Introduction to Dynamic Html -- Using Event Handlers

Event handlers let you create web pages that can change with a mouse click. Event handlers can be used to trigger scripts, written in languages such as JavaScript. In this section we use them without scripts, to change html properties.

Event handlers have had browser support since Internet Explorer version 5, Netscape version 6, and Firefox version 1.

Note: Browsers or firewalls may block event handlers. If the examples on this page do not work, that is the first thing to suspect.

Some Event Handlers Supported by Html

Page Related onload onunload
Mouse Related onclick ondblclick onmouseover onmouseout onmousedown onmousemove onmouseup onselect
Keyboard Related onkeydown onkeyup
Related to Forms onfocus onblur onchange onsubmit

Event handlers are considered to be attributes, but they do not have values, as most attributes do. Instead, the event handler is set equal to a statement of what is to happen when the event occurs. We will call this the event statement.

onclick="event statement"

The event statement assigns a new value to an html DOM property. When the event occurs, the html DOM property will change to the new value, thus changing the web page. This is called Dynamic Html.

Use of Event Handlers to Change Images

For our first example, we will use mouse clicks to change an image.

The image is changed by changing the source file. The code is:

<img src="hackanm.gif" width="12%"  

Note the use of single quotes within the event statements.

This example is deceptively simple, because "src" is an attribute of <img>, and it appears that the event statement "src='boy.gif'" is simply resetting the attribute. This is not true. It works only because "src" also happens to be the DOM name for the src attribute.

Use of Event Handlers to Change Text

In this example, "innerHTML" is the DOM name for the text of the paragraph.
<p onclick="innerHTML='Something new to say'">
<b>Click the mouse on this text to see what happens</b>

Click the mouse on this text to see what happens.

Use of Event handlers to change style

In this example, text color is changed by moving the mouse.
<p style="color:blue "onmouseover="style.color='red'"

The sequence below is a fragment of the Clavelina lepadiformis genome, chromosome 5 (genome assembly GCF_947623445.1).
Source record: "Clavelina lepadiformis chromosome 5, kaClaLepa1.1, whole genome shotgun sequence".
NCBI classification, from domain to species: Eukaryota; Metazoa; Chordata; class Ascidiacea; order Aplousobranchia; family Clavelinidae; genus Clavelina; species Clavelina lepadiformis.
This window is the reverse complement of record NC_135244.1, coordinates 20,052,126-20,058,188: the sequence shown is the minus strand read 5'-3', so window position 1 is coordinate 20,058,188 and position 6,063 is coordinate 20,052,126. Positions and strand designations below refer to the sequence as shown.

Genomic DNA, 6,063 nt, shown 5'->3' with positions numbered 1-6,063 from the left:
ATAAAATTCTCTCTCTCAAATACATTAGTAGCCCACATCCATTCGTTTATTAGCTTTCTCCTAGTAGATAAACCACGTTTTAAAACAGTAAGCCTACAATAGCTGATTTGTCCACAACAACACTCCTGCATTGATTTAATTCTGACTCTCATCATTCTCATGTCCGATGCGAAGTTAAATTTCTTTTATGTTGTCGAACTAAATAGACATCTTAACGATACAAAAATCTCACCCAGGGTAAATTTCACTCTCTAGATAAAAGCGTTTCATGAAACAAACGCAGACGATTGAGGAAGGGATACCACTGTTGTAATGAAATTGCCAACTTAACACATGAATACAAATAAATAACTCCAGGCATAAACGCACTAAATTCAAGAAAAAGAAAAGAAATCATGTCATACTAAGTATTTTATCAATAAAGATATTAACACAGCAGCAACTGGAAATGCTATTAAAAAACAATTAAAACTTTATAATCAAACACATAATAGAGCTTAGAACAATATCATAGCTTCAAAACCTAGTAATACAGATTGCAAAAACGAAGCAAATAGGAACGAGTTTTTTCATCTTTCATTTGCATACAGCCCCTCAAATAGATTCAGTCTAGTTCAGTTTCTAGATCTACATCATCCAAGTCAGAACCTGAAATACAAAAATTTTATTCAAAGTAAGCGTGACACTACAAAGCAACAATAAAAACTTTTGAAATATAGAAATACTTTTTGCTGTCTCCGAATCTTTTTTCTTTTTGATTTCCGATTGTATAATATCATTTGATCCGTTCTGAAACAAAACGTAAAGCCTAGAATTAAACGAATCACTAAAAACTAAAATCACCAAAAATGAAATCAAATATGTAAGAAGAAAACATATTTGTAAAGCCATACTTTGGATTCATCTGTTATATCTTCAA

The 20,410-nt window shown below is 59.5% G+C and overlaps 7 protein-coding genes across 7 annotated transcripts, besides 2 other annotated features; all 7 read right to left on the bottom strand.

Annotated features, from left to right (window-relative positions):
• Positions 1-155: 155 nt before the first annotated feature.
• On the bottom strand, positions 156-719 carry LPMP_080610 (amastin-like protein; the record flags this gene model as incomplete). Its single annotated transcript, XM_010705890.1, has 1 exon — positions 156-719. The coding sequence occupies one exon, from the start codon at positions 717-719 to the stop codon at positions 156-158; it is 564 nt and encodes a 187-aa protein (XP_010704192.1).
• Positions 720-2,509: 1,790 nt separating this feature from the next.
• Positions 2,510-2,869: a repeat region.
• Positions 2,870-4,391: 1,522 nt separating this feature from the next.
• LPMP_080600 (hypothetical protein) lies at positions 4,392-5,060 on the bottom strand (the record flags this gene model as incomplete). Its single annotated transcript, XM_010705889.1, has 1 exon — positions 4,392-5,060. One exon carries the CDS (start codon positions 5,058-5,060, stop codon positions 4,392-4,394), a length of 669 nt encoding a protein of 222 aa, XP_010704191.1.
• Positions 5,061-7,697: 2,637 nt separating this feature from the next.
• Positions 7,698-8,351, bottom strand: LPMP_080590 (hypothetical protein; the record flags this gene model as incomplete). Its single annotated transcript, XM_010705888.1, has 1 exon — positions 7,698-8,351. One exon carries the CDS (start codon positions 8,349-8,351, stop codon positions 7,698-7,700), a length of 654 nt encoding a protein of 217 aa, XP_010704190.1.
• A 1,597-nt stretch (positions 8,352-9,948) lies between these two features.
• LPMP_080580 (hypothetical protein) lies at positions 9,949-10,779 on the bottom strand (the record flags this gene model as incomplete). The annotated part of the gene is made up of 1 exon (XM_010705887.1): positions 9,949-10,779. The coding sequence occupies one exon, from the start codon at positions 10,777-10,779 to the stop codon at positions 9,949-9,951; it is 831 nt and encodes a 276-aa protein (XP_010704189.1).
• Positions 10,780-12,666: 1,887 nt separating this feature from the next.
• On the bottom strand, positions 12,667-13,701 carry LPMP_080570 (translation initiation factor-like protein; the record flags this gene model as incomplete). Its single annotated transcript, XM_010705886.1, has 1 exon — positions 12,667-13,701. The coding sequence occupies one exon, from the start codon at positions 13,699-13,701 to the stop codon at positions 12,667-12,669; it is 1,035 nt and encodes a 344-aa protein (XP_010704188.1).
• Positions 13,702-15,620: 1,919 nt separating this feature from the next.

<b>Move the mouse over this text. Click it.</b></p>

Move the mouse over this text. Click it.

This example makes clear the distinction between the attribute statement setting the original color of the paragraph, and the event statements. When "style" is used as an attribute, the correct format is:
When "style" is used as a DOM name the correct format is:
This example also shows that more than one event handler can be used simultaneously.
The visibility property can be used with event handlers to make visible text invisible.
<p onclick="style.visibility='hidden'"
<big>Click the mouse on this text to see what happens</big></p>

Click the mouse on this text to see what happens

However the reverse will not work. Invisible text can be made visible, but not by reversing this process. The invisible text below will not become visible with a click, a mouseover or a mouseout.
<p style="visibility:hidden" onclick="style.visibility='visible'">
onmouseover="style.visibility='visible'" onmouseout="style.visibility='visible'"
<big>This invisible text is supposed to become visible, but it doesn't.</big>

onmouseover="style.visibility='visible'"onmouseout="style.visibility='visible'" This invisible text is supposed to become visible, but it doesn't.

Text-transform is one of those many properties whose spelling as an attribute name differs from its spelling as a DOM name.
<p style="text-transform:lowercase" 
<b>Move the mouse over this text to see what happens</b></p>

Move the mouse over this text to see what happens

The attribute name font-size changes its spelling to the DOM name fontSize. I also changed the line height; this is necessary because I have a line height directive in my style file. Note that here I used two style changes with one event handler, by separating them by semicolons.
<p onmouseover="style.fontSize='40px'; style.lineHeight='40px'"
<b>Mouse over this text to see what happens</b></p>

Mouse over this text to see what happens

Using Event Handlers to invoke window methods

The window provides a set of methods (or functions) which are useful in scripting languages. Of these, I have found three, which can be implemented in html, without using script tags. They are:
  1. the window.alert() method
    <p onclick="window.alert('False alarm')">
      Click on this Text for a Big Surprise!

    Click on this Text for a Big Surprise

  2. the window.document.write() method
    <p onclick="window.document.write('Another False alarm')">
      Click on this Text

    Click on this Text

  3. the window.print() method
    <p onclick="window.print()">
      Print this page.

    Print this page.

Note: The window.document.writeln() method is supposed to skip a line after the text is written. It works for me unpredictably. I use instead
window.document.write('text', <br>)
which can be counted on to skip a line.

Copyright January 2005, 2006 Nancy E. Knox